Improved methods are needed for in situ characterization of post-translational modifications in cell lines and tissues. For example, it is desirable to monitor the phosphorylation status of individual receptor tyrosine kinases in samples from human tumors treated with inhibitors to evaluate therapeutic responses. Unfortunately the leading methods for observing the dynamics of tissue post-translational modifications in situ, immunohistochemistry and immunofluorescence, exhibit limited sensitivity and selectivity. Proximity ligation assay is a novel method that offers improved selectivity through the requirement of dual recognition and increased sensitivity by including DNA amplification as a component of detection of the target molecule. Here we therefore established a generalized in situ proximity ligation assay to investigate phosphorylation of platelet-derived growth factor receptor β (PDGFRβ) in cells stimulated with platelet-derived growth factor BB. Antibodies specific for immunoglobulins from different species, modified by attachment of DNA strands, were used as secondary proximity probes together with a pair of primary antibodies from the corresponding species. Dual recognition of receptors and phosphorylated sites by the primary antibodies in combination with the secondary proximity probes was used to generate circular DNA strands; this was followed by signal amplification by replicating the DNA circles via rolling circle amplification. We detected tyrosine phosphorylated PDGFRβ in human embryonic kidney cells stably overexpressing human influenza hemagglutinin-tagged human PDGFRβ in porcine aortic endothelial cells transfected with the β-receptor, but not in cells transfected with the α-receptor, and also in immortalized human foreskin fibroblasts, BJ hTert, endogenously expressing the PDGFRβ. We furthermore visualized tyrosine phosphorylated PDGFRβ in tissue sections from fresh frozen human scar tissue undergoing wound healing. The method should be of great value to study signal transduction, screen for effects of pharmacological agents, and enhance the diagnostic potential in histopathology.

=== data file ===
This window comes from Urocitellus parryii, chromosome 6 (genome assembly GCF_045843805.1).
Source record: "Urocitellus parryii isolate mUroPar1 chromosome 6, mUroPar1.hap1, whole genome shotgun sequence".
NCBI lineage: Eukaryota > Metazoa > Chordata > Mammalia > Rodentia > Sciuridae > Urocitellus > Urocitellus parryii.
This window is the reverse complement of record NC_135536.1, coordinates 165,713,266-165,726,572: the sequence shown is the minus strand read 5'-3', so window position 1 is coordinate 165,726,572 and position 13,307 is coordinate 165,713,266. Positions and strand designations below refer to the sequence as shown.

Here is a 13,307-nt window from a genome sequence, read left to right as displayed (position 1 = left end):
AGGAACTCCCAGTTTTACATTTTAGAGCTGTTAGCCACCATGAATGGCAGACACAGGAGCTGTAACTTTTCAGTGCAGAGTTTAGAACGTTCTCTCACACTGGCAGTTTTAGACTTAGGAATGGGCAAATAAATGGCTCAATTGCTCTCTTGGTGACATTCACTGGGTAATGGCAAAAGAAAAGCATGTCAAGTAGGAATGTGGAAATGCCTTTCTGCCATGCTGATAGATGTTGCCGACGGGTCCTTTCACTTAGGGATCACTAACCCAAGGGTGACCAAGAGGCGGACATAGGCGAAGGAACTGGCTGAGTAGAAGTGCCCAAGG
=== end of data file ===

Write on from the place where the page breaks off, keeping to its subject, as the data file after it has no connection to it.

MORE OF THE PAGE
National Category
Medical and Health Sciences
Identifiers
urn:nbn:se:uu:diva-12659 (URN)10.1074/mcp.M700166-MCP200 (DOI)000249237200004 ()17565975 (PubMedID)
Available from: 2008-05-28 Created: 2008-05-28 Last updated: 2011-07-01Bibliographically approved
2. Flow cytometric in situ proximity ligation analyses of protein interactions and post-translational modification of the epidermal growth factor receptor family